Too Much Funeral, Not Enough Wedding

Well, the Boban Markovic concert went swimmingly into that last night. Very little rain and a massive turnout set up a cool evening, but the band (doubtless influenced by the perpetual wankery at the Prague mayor‘s office) threw us all the notorious limp-wristed curve ball, playing a bunch of operatic stuff better suited to a poncy concert hall than to an outdoor show where 90% of the crowd was carrying cans of beer and screaming for Kalashnikov. I got there early, having been released from Gattaca at the appointed hour, and set up camp near a lamppost in the center of the square. As the crowd descended, I realized that riding my bike might have been a bad idea.

When the concert was prefaced by a series of self-congratulatory Prague officials, intent on getting the most political milage out of the event as possible, I knew it was gonna get weirder. One of them touted the great support that the city of Prague had given their Serbian compatriots during the Yugoslav civil war. What the HELL was he talking about, history buffs? Sorry, but Serbia was nearly universally reviled at the time, especially by the Czech government, who had their exploratory noses rammed up NATO’s greased anus. The only “assistance” I can think of is the kind permission the city of Prague gave the wealthy residents and gangsters of that area to come and settle here with their tinted Mercedes’ and penchant for arms dealing. I suppose the Serb gangsters, with their “quirky” sense of humor and excellent restaurants, added a great deal more to the city than the deluge of miserable, gold-encrusted Russian and Israeli thugs who rolled in about the same time, but still, that hardly qualifies as war-time support now, does it?

Sure enough, once the music started the crowd couldn’t stand still. Like banded lobsters in a tank in some dismal suburban restaurant, they crawled all over each other in a frantic search for the perfect spot that must be “right over there”. Aside from the forbidden city in Beijing, I’ve never experienced such blatant disregard for personal space. Of course, my bike became an official stumbling block, eliciting curses and complaints from the increasingly alarming stream of crustaceans. “Ty vole” was commonly heard, giving way to the inevitable “jses normalni?” You can’t win with these people, honestly. Pick a place and sit still. Enjoy the music, Honza, not your teenage girlfriend’s dopey shrill squawk and the comforting glow of your stupid mobile phone.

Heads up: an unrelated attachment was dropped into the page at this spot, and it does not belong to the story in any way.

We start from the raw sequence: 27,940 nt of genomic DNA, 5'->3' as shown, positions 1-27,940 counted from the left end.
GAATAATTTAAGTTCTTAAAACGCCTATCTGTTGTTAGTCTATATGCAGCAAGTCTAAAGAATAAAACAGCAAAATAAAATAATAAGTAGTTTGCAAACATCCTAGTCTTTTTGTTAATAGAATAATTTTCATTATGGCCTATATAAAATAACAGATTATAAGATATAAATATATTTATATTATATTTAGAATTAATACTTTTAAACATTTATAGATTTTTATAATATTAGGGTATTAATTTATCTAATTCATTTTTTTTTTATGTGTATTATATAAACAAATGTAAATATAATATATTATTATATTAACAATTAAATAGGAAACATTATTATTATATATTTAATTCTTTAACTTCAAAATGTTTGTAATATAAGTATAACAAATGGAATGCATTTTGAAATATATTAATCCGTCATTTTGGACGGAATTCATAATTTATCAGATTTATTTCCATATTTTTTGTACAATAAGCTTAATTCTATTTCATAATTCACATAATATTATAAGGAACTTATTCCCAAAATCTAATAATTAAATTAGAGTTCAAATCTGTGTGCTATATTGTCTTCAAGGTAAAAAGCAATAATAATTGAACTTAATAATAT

Exasperated, I heaved the bike up over my head and plowed out to the back of the tank, where I met Mikko and we went for beer. The U Kata pub is a right dirty little shithole, but they pour a mean Pilsner. Mikko’s new ride is as smooth as it looks. Powdercoated here in Prague and assembled from bits and pieces from around the world, it’s a real beauty. I especially dig the built-in lock mounted on the seat stays. Money.

Even more exciting, there are “other” fixie riders in Prague, it’s official! Mikko says he was stopped up in Vinohrady by some American guys in a car who said they are riders. Sunday is the Critical Mass ride and the dark lord of complaint is gathering all fixies to him. Soon he will have enough to cover all of Prague in a second hipness…


~ by themicah on September 18, 2009.

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